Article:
ATLANTA -- Georgia Gov. Nathan Deal took responsibility Thursday for the poor storm preparations that led to an epic traffic jam in Atlanta and forced drivers to abandon their cars or sleep in them overnight when a storm dumped a couple of inches of snow.Deal and Atlanta Mayor Kasim Reed have found themselves on the defensive ever since the snow started falling and commuters rushed home at the same time schools let out, causing gridlock.
"We did not make preparations early enough," Deal said at a news conference. "I'm not going to look for a scapegoat. I am the governor. The buck stops with me."
As Deal said his agencies would undergo reviews and make new plans, police and the National Guard helped people reunite with their abandoned cars, two days after a winter storm hit the Deep South.
The cleanup could take all day. At the peak of the storm, thousands of cars littered the interstates in Georgia and in Alabama. Some people ran out of gas, some were involved in accidents and others simply left their car on the side of the road so they could walk home or to someplace warm.Most of the hundreds of cars lining Atlanta's highways Thursday morning were marked with yellow tape to show they'd been abandoned, CBS News correspondent Mark Strassmann reports.
Later Thursday, the sun was out across much of the South, temperatures were rising and snow was beginning to melt.
About 1,600 students in Alabama who spent two nights at schools were finally home, and all of the state's highways were reopened. Still, officials warned drivers to be extremely cautious and to be on the lookout for icy patches. Schools and government offices were still closed in several states.
At least eight people died from traffic accidents and six people were killed in fires blamed on space heaters. The latest was in Savannah, where two children were killed early Thursday as temperatures hovered below freezing. In the Midwest, an 86-year-old woman died of hypothermia outside her suburban Chicago home.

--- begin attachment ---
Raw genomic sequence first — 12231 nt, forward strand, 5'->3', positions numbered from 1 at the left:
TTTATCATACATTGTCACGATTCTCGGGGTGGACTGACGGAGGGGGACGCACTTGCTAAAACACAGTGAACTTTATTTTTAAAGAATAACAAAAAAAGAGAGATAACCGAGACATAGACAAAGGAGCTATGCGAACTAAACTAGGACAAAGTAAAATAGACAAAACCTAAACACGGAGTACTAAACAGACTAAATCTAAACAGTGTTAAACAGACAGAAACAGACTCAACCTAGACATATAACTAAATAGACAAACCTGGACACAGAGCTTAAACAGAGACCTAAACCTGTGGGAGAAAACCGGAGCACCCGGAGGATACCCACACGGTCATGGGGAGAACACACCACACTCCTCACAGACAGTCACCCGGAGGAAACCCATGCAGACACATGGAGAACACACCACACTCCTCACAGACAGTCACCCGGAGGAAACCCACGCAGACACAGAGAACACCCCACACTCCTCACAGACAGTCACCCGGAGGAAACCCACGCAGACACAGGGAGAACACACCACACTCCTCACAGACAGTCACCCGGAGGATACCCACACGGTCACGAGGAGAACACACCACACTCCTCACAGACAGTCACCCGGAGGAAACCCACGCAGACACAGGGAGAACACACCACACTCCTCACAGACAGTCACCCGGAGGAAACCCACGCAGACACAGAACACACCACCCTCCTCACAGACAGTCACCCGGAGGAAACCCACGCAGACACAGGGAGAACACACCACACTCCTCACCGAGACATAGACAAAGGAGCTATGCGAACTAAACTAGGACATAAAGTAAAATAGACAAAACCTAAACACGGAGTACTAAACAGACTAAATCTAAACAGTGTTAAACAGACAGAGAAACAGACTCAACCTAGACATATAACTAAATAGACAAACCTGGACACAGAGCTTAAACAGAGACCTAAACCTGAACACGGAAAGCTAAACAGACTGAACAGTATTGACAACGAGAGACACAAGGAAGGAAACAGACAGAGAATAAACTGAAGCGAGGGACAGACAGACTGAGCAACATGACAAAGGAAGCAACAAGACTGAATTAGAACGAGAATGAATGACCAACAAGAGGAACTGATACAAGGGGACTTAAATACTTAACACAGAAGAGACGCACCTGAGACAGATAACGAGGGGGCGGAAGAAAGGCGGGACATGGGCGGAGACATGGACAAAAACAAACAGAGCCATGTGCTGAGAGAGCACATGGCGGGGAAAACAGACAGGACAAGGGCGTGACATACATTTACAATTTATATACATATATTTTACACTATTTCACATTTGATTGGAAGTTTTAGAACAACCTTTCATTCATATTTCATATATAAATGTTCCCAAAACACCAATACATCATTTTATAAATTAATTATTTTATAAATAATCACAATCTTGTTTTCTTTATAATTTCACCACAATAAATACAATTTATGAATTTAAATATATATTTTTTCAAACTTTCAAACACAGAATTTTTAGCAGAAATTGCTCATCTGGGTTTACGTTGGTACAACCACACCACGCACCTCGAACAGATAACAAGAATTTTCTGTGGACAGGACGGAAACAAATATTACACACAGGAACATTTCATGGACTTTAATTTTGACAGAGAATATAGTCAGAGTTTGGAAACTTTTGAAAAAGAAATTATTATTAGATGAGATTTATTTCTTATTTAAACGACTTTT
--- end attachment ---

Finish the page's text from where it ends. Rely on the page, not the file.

North Carolina still faced icy conditions, with dangerous roads in much of the state as bone-chilling temperatures overnight refroze any snow that had melted.
There was a lot of cleanup to do in the Atlanta area. The Georgia State Patrol said more than 2,000 cars were abandoned along the freeways and they would be towed Thursday night if people did not get them. Officials said it was critical to get those cars off the highways so the emergency shoulders were available during normal traffic Friday.
Deal said the state would be much more cautious for future storms. For his part, the mayor earlier took the blame for businesses, schools and government letting out at the same time.
The Atlanta area was crippled by an ice storm in 2011, and officials had vowed not to be caught unprepared again. But only hours after the storm hit, it was clear the city was again caught off guard.
Charley English, the head of the Georgia Emergency Management Agency, also took some of the blame.
"I made a terrible error in judgment earlier, late on Monday afternoon and early Tuesday," he said at the news conference. He also acknowledged making "inaccurate and regretful" statements about Georgia's response at an earlier press conference.
Earlier, Deal blamed federal forecasters, saying he was led to believe it wouldn't be so bad.
However, the National Weather Service explicitly cautioned on Monday that snow-covered roads "will make travel difficult or impossible." The agency issued a winter storm warning for metro Atlanta early Tuesday and cautioned against driving.
Overall, the Georgia State Patrol responded to more than 1,460 crashes between Tuesday morning and Wednesday evening, including two fatal crashes, and reported more than 175 injuries.
State transportation crews spent much of Wednesday rescuing stranded drivers and moving disabled and abandoned vehicles that littered the interstates, medians and shoulders.
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